Attached is MHANYS testimony before the Joint Budget Committee hearing on Mental Hygiene from yesterday. There was powerful messaging from virtually all that testified in support of an across the board funding increase for the human services sector of three percent a year for the next five years: #3for#5.
Word has been beginning to spread across the State and within the Legislature and Executive. Listed below is an article from today’s Crane’s Health Pulse. Look for more articles and news stories coming out over the next several days.
Remember if your organization wants to join the campaign, just send a note to Sophie Theis at MHANYS at firstname.lastname@example.org
Wages, Suicide Crisis Top Concerns at Mental Hygiene Hearing
Crain’s Health Pulse February 4, 2020
Low wages for mental health and addiction workers and rising suicide rates were among the main concerns of lawmakers and advocates at Monday’s budget hearing in Albany for mental health–related services.
Though Gov. Andrew Cuomo’s 2021 budget proposal includes significant investments in the nonprofit workforce that serves people with mental health needs, substance-abuse issues and developmental disabilities, many say it’s not enough.
Proposed investments include $170 million annually for compensation increases to direct care and clinical staff as well as $265 million to support provider costs associated with the movement to a $15-per-hour minimum wage.
A 2% wage increase for direct care workers designated in the 2020 budget is set to take effect as soon as possible, with another 2% slated to follow as a result of this year’s budget, Commissioner of Mental Health Dr. Ann Sullivan testified at the hearing.
“These increases are very real, and they will happen,” she said.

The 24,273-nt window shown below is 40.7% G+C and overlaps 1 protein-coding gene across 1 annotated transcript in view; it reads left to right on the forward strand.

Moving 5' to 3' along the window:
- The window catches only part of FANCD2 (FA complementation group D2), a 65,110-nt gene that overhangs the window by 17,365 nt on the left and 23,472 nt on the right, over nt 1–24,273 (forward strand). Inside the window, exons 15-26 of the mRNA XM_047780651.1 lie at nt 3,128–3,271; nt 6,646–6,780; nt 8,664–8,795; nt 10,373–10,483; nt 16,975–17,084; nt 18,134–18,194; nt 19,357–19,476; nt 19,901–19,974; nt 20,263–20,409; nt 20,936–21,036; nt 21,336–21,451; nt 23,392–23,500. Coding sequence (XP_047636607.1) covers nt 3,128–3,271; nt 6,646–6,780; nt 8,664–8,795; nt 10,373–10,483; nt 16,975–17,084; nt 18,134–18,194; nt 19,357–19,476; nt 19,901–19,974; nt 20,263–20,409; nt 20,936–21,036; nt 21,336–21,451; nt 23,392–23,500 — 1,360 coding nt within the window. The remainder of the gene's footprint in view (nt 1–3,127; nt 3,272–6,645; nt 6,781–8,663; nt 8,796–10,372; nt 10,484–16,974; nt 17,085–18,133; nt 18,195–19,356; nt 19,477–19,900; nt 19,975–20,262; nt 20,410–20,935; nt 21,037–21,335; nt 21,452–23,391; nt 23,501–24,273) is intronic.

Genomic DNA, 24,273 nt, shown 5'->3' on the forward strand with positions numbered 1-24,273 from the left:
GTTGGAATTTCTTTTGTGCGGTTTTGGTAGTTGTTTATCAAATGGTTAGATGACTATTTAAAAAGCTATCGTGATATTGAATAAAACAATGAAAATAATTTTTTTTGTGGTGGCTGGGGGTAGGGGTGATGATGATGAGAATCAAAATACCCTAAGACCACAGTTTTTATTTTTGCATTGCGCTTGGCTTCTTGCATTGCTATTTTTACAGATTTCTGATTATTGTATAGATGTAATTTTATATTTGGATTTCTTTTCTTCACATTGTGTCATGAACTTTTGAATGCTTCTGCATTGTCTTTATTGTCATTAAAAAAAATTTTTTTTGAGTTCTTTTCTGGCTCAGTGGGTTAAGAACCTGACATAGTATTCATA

Assemblywoman Aileen Gunther, a Democrat representing New York’s 100th district in Sullivan County, stated that the increase is still below the rate of inflation.
“We are losing our workers in this system left and right,” she said. “As a nurse myself, these direct service professionals create relationships with their patients, and their loss is a loss to patients.”
Gunther added that many in the industry support an initiative that asks the state for a 3% increase in human services funding during the next five years.
Last month the New York Association of Addiction Services and Professionals and the Coalition for Behavioral Health told Crain’s they plan to lobby for that initiative through their new strategic partnership.
Sen. David Carlucci, a Democrat representing the 38th district, which includes most of Rockland County and parts of Westchester County, also said he wanted to see a greater commitment from the state to the human services workforce.
It’s important to make sure that providers are not constantly having to retrain workers, he said. That can detrimentally affect patients’ access to care.
Carlucci also asked Sullivan about $1 million allocated for suicide prevention for members of the military and law enforcement and first responders.
Sullivan said the state is working on a detailed plan for those funds with groups that represent the respective populations.
Other populations of particular focus include Latina youth and the LGBT community.
Sullivan also noted that the governor’s budget proposal calls for an expansion of community-based services. Part of that provides $20 million for existing residential programs.
Since fiscal year 2015, expansion of community-based programs has resulted in more than 52,000 previously unserved individuals receiving care and the reduction of more than 700 unnecessary inpatient beds.
“New Yorkers can get the support they need to avoid hospitalizations, access inpatient services only when needed and live successfully in their communities,” Sullivan said.